Educational writing

Rossmoor woman embarks on new kind of educational writing

These days, Rpzanne Williams writes primarily for Creative Teaching Press at Cypress. Courtesy photo

From an early age, storytelling and drawing had a great influence on Rossmoor resident Rozanne Willams. She remembers her father and grandfather telling her stories about the old country, after her grandparents emigrated from Poland around 1913-14.

Rossmoor resident Rozanne Willams. Courtesy photo

Her first experiences were drawing and creating comics that her uncle, a fifth grade teacher, would share with her students. Williams will eventually take up teaching and after leaving the class, she resumes writing. Instead of comics, she started writing reference books, designed as exercise books for students in the early grades of elementary school.

One of his books, “The Coin Counting Book,” taught children the value of coins and the number of different coins it takes to add up to a dollar, for example. Recently, Williams has returned to the story type books, but always in the subject of money. Her latest six-book series tells stories designed to help young children learn basic money concepts. This is the “Financial Literacy for Children” series.

“It takes it a step further,” Williams said of the new series.

Rather than workbooks that help young students learn letter writing or basic math, the new series are books that tell stories about starting a business or making money. ‘silver. The characters in the book, Cat and Dog, often in this case, learn to budget money by understanding wants versus needs and how to start a business. While the concepts are for adults, the books keep it simple for young students and give them a basic understanding.

Williams’ Financial Literacy Books are intended for emerging readers. Courtesy photo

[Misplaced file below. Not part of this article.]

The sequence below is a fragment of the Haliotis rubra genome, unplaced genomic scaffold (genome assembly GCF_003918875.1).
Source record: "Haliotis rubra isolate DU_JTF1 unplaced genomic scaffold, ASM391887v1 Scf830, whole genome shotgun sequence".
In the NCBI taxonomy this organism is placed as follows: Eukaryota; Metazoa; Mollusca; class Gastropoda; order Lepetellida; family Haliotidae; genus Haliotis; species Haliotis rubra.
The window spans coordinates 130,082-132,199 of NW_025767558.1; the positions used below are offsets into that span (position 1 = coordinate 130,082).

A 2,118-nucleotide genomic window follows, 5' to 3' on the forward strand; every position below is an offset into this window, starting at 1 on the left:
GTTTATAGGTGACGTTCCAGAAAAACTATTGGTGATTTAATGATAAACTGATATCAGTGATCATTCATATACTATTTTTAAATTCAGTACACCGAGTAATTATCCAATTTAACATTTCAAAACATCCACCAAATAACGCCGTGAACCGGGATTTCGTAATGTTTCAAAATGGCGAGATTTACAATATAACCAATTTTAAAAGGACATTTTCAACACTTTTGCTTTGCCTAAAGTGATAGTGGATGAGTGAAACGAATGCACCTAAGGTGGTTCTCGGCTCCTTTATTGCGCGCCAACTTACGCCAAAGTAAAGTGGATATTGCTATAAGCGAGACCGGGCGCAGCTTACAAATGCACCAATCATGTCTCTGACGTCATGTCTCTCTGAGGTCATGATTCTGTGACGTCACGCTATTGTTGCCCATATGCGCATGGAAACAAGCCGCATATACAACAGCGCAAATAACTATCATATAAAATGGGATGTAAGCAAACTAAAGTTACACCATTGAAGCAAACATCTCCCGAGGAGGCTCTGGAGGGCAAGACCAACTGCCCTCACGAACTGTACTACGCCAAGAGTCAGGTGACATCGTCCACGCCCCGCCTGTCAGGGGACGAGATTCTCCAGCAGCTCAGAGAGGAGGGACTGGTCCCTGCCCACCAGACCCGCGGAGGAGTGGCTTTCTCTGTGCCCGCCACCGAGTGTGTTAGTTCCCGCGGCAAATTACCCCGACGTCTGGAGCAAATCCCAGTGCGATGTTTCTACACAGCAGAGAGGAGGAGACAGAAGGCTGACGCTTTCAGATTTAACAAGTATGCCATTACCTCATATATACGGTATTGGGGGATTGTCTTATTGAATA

Williams began her teaching career in Los Angeles and even taught in Germany at the Department of Defense American School. She mostly taught in third grade, but early in her career she decided to create her own class materials and as much as possible. One of these reference books was designed to inspire students to write.

This book was eventually picked up by his friend and mentor Terry Garnholz, who was editor at Educational Insights. The book was developed into a three-book series for publication and Williams was on a new track.

These days, she mainly writes for Creative Teaching Press at Cypress. Much of her work encompasses themes such as family, cards, or science, but the financial literacy series for her is more of a mass-market driven endeavor. They’re still designed for emerging readers, but they teach in a new way that most of his earlier work didn’t.

“It’s a new format for me,” said Williams.

Although the financial literacy series are more like story books, they still focus on keywords for understanding and offer activity tips for students or readers. Williams’ first love was art. The book “Charlotte’s Web” made her addicted to reading. Writing stories to teach might be her next love.

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Rossmoor woman embarks on new kind of educational writing